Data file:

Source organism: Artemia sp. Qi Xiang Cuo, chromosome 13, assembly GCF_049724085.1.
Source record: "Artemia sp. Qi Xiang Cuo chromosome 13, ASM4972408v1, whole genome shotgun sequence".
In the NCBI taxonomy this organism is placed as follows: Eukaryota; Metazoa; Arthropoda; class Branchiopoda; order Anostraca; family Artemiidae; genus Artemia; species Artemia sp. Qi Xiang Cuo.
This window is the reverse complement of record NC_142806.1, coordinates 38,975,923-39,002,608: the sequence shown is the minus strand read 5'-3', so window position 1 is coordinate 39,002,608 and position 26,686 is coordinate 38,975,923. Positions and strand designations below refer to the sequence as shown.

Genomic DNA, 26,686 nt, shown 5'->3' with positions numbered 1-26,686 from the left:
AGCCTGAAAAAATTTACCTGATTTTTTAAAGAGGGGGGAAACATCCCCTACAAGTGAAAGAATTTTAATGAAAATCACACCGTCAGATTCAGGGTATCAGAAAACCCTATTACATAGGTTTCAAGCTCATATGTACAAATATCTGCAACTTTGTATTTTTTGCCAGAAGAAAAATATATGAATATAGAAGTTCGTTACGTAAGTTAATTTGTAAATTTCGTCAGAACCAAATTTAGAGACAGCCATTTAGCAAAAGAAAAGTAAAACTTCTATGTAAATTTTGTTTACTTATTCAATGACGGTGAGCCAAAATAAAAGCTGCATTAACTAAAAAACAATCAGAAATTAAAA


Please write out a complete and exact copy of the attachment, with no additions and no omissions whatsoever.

Source organism: Artemia sp. Qi Xiang Cuo, chromosome 13, assembly GCF_049724085.1.
Source record: "Artemia sp. Qi Xiang Cuo chromosome 13, ASM4972408v1, whole genome shotgun sequence".
In the NCBI taxonomy this organism is placed as follows: Eukaryota; Metazoa; Arthropoda; class Branchiopoda; order Anostraca; family Artemiidae; genus Artemia; species Artemia sp. Qi Xiang Cuo.
This window is the reverse complement of record NC_142806.1, coordinates 38,975,923-39,002,608: the sequence shown is the minus strand read 5'-3', so window position 1 is coordinate 39,002,608 and position 26,686 is coordinate 38,975,923. Positions and strand designations below refer to the sequence as shown.

Genomic DNA, 26,686 nt, shown 5'->3' with positions numbered 1-26,686 from the left:
AGCCTGAAAAAATTTACCTGATTTTTTAAAGAGGGGGGAAACATCCCCTACAAGTGAAAGAATTTTAATGAAAATCACACCGTCAGATTCAGGGTATCAGAAAACCCTATTACATAGGTTTCAAGCTCATATGTACAAATATCTGCAACTTTGTATTTTTTGCCAGAAGAAAAATATATGAATATAGAAGTTCGTTACGTAAGTTAATTTGTAAATTTCGTCAGAACCAAATTTAGAGACAGCCATTTAGCAAAAGAAAAGTAAAACTTCTATGTAAATTTTGTTTACTTATTCAATGACGGTGAGCCAAAATAAAAGCTGCATTAACTAAAAAACAATCAGAAATTAAAA